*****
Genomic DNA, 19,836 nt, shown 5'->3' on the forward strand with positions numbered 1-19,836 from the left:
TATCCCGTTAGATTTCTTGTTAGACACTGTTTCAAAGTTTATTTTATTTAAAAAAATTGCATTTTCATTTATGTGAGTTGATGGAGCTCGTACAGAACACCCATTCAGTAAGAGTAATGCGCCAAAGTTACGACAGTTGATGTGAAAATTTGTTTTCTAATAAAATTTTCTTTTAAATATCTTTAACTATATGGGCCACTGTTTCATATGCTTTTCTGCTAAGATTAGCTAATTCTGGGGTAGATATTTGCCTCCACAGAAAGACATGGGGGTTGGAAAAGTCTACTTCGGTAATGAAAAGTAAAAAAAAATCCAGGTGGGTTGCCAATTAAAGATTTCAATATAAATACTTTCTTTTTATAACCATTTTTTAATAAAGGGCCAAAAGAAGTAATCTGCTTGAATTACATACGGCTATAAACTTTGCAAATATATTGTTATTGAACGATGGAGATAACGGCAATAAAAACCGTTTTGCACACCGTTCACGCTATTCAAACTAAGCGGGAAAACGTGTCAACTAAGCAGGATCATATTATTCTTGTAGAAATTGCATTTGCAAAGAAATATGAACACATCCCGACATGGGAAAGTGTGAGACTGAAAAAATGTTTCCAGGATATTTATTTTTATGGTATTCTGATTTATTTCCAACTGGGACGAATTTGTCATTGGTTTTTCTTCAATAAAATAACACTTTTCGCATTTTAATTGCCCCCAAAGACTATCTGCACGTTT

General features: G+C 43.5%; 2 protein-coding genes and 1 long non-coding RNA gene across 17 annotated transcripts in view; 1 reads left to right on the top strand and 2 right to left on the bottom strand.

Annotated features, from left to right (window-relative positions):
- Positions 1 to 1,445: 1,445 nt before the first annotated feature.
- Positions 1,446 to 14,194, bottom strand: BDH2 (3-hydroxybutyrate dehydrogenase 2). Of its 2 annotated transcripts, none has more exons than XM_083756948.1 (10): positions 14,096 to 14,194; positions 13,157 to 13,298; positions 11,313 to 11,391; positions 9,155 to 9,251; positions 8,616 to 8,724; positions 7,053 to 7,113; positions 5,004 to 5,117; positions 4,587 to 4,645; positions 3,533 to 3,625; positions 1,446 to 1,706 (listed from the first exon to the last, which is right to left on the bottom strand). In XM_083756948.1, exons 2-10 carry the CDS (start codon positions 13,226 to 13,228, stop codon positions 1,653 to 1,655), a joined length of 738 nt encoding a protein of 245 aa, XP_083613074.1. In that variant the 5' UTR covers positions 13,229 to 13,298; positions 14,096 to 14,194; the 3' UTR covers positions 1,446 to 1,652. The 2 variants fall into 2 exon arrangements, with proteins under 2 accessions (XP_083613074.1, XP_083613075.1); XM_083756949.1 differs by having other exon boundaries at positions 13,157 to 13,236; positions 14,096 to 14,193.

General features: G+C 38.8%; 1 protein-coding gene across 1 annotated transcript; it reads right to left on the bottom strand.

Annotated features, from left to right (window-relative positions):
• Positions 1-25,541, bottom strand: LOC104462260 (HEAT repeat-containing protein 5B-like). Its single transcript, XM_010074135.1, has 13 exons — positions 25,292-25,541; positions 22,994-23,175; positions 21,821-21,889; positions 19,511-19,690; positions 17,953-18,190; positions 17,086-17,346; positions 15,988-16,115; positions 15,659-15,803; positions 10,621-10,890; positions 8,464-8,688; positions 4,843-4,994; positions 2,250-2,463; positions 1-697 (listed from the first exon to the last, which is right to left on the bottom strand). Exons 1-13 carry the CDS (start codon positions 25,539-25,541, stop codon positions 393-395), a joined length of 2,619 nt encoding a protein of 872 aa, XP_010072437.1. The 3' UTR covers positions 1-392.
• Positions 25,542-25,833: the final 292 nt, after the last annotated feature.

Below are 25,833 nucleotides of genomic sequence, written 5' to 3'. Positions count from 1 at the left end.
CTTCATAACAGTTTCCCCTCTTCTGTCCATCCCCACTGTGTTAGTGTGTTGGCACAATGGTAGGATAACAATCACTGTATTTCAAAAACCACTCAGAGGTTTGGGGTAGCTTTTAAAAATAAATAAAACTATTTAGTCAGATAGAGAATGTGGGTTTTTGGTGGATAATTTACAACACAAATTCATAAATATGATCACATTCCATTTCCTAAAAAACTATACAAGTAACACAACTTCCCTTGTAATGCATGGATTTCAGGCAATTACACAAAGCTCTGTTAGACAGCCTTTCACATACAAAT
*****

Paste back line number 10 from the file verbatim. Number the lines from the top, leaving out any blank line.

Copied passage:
• Positions 25,542-25,833: the final 292 nt, after the last annotated feature.